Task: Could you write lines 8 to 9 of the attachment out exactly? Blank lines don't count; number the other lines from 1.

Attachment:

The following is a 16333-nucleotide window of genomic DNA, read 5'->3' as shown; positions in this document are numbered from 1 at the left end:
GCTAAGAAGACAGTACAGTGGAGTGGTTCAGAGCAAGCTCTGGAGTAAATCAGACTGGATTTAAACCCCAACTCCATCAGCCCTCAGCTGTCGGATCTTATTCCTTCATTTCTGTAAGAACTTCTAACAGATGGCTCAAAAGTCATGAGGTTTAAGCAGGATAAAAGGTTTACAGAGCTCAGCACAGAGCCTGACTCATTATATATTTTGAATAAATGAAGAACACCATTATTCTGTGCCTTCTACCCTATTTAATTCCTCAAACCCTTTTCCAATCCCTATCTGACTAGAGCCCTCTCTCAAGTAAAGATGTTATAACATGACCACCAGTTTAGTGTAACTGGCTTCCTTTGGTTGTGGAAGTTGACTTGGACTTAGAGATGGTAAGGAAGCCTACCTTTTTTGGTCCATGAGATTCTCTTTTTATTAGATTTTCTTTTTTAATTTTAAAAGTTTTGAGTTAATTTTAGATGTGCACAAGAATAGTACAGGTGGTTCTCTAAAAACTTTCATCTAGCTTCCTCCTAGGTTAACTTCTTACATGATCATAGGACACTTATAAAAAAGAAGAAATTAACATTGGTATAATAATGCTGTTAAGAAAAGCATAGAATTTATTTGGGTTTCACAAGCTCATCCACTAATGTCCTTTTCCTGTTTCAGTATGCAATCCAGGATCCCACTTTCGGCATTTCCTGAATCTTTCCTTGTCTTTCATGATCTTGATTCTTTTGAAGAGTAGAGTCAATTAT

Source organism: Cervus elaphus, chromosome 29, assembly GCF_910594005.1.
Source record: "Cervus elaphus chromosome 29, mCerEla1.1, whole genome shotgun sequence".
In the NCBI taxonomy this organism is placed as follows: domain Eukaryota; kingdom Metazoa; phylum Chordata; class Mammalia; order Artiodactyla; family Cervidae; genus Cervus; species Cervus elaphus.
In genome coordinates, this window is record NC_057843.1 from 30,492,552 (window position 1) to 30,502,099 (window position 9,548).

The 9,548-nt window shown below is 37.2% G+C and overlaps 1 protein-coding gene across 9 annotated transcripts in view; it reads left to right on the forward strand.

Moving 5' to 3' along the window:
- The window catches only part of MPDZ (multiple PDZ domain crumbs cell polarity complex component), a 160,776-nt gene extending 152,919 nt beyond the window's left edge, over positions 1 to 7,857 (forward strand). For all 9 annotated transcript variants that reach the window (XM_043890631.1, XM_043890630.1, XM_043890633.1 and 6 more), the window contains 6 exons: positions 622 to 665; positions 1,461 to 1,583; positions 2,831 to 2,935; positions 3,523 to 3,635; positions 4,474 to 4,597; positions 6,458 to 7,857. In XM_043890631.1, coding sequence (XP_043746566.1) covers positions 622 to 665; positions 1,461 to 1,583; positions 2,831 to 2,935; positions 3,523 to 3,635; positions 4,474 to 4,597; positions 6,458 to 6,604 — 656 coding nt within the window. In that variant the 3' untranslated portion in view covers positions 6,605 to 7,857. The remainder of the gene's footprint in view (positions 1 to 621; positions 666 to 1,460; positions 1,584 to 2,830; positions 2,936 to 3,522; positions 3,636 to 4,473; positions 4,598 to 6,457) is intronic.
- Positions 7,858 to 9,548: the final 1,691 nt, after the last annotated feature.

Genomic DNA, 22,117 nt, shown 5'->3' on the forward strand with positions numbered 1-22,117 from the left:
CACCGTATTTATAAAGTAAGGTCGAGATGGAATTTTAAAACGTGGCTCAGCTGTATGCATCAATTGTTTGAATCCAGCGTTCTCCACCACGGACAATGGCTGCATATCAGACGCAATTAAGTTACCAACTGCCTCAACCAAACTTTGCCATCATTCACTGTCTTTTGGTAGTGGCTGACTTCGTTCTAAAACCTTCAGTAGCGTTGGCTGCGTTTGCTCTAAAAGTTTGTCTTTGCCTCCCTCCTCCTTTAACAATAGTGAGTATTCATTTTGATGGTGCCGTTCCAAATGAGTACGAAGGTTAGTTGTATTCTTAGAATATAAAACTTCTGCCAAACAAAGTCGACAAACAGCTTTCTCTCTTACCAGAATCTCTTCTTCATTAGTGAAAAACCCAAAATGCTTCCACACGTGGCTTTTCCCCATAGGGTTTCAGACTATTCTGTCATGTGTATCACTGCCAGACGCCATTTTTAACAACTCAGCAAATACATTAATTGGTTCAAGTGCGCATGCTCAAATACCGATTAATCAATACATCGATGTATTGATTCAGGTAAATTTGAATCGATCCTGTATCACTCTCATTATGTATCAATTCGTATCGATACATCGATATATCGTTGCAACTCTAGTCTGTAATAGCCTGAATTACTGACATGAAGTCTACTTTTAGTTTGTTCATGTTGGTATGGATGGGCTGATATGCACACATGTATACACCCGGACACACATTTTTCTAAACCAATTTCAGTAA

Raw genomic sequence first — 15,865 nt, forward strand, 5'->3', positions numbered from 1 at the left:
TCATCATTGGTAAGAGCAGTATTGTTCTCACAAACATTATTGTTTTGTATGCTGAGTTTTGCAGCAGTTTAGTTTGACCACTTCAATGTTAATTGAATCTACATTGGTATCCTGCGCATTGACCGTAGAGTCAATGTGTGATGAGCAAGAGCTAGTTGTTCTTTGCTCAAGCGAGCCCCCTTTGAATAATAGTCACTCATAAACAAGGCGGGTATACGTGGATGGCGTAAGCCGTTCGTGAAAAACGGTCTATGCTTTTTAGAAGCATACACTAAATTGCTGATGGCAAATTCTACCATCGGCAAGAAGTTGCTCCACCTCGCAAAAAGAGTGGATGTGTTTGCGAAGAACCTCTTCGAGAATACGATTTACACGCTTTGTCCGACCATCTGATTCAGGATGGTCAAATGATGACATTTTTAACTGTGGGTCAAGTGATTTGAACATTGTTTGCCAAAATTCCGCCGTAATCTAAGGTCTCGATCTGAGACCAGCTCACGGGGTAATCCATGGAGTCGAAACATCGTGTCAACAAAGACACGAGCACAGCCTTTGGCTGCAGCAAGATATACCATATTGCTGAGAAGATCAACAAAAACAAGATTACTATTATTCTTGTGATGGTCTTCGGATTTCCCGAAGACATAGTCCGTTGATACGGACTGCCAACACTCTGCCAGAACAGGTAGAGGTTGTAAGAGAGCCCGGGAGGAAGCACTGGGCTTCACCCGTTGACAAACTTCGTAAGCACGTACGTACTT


Moving 5' to 3' along the window:
- The window catches only part of MPDZ (multiple PDZ domain crumbs cell polarity complex component), a 160,776-nt gene extending 152,919 nt beyond the window's left edge, over positions 1 to 7,857 (forward strand). For all 9 annotated transcript variants that reach the window (XM_043890631.1, XM_043890630.1, XM_043890633.1 and 6 more), the window contains 6 exons: positions 622 to 665; positions 1,461 to 1,583; positions 2,831 to 2,935; positions 3,523 to 3,635; positions 4,474 to 4,597; positions 6,458 to 7,857. In XM_043890631.1, coding sequence (XP_043746566.1) covers positions 622 to 665; positions 1,461 to 1,583; positions 2,831 to 2,935; positions 3,523 to 3,635; positions 4,474 to 4,597; positions 6,458 to 6,604 — 656 coding nt within the window. In that variant the 3' untranslated portion in view covers positions 6,605 to 7,857. The remainder of the gene's footprint in view (positions 1 to 621; positions 666 to 1,460; positions 1,584 to 2,830; positions 2,936 to 3,522; positions 3,636 to 4,473; positions 4,598 to 6,457) is intronic.